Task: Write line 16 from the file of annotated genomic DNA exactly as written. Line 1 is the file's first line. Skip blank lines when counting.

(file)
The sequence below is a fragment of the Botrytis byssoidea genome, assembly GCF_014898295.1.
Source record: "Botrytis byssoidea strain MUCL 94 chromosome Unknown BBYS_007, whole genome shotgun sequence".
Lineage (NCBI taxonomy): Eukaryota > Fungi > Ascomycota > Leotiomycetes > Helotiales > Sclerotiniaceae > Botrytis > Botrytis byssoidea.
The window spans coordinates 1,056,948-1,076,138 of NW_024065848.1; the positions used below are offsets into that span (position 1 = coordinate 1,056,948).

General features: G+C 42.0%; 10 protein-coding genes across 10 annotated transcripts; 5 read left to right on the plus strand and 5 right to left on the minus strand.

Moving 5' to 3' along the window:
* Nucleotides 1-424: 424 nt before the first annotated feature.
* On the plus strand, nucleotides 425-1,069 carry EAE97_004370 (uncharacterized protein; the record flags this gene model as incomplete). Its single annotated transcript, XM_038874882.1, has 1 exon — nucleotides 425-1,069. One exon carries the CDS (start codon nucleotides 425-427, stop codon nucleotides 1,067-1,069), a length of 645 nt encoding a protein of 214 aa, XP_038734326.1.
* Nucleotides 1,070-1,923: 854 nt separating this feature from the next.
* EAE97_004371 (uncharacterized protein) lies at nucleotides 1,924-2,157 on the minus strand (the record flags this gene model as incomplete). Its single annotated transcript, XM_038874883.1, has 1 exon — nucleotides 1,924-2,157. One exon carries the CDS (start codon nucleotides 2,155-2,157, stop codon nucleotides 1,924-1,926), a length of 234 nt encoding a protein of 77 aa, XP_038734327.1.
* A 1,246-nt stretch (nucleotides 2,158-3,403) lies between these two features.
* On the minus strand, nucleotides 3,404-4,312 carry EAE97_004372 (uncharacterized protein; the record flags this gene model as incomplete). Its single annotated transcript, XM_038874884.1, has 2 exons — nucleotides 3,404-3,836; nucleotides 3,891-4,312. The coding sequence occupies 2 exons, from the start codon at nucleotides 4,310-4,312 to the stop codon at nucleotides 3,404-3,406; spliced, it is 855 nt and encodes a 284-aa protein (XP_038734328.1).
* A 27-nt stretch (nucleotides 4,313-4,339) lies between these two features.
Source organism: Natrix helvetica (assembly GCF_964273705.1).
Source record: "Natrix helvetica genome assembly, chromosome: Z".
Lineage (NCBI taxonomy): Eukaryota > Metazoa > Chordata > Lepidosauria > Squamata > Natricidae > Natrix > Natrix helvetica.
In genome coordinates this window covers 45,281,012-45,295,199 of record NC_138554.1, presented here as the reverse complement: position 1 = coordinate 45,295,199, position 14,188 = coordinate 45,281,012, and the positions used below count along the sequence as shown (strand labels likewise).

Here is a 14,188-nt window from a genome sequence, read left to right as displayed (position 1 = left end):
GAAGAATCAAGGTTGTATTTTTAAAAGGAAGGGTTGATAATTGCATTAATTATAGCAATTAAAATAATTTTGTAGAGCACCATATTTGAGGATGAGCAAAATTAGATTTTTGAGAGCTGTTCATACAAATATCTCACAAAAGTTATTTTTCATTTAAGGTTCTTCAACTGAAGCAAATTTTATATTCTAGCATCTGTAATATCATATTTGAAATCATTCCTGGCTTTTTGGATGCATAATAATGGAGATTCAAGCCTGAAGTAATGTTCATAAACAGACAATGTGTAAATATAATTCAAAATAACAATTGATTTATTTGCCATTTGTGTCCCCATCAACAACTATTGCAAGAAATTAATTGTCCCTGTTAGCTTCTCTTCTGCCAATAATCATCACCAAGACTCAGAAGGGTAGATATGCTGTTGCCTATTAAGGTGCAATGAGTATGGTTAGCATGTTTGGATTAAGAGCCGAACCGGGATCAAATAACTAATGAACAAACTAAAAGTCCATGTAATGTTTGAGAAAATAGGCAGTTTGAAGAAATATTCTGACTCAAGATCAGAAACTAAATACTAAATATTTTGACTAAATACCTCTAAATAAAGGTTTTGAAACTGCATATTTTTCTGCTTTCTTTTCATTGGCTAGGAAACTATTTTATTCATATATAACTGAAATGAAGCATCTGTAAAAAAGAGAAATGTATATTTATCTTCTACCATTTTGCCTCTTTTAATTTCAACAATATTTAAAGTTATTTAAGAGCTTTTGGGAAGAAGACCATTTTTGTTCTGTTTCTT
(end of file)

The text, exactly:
Lineage (NCBI taxonomy): Eukaryota > Metazoa > Chordata > Lepidosauria > Squamata > Natricidae > Natrix > Natrix helvetica.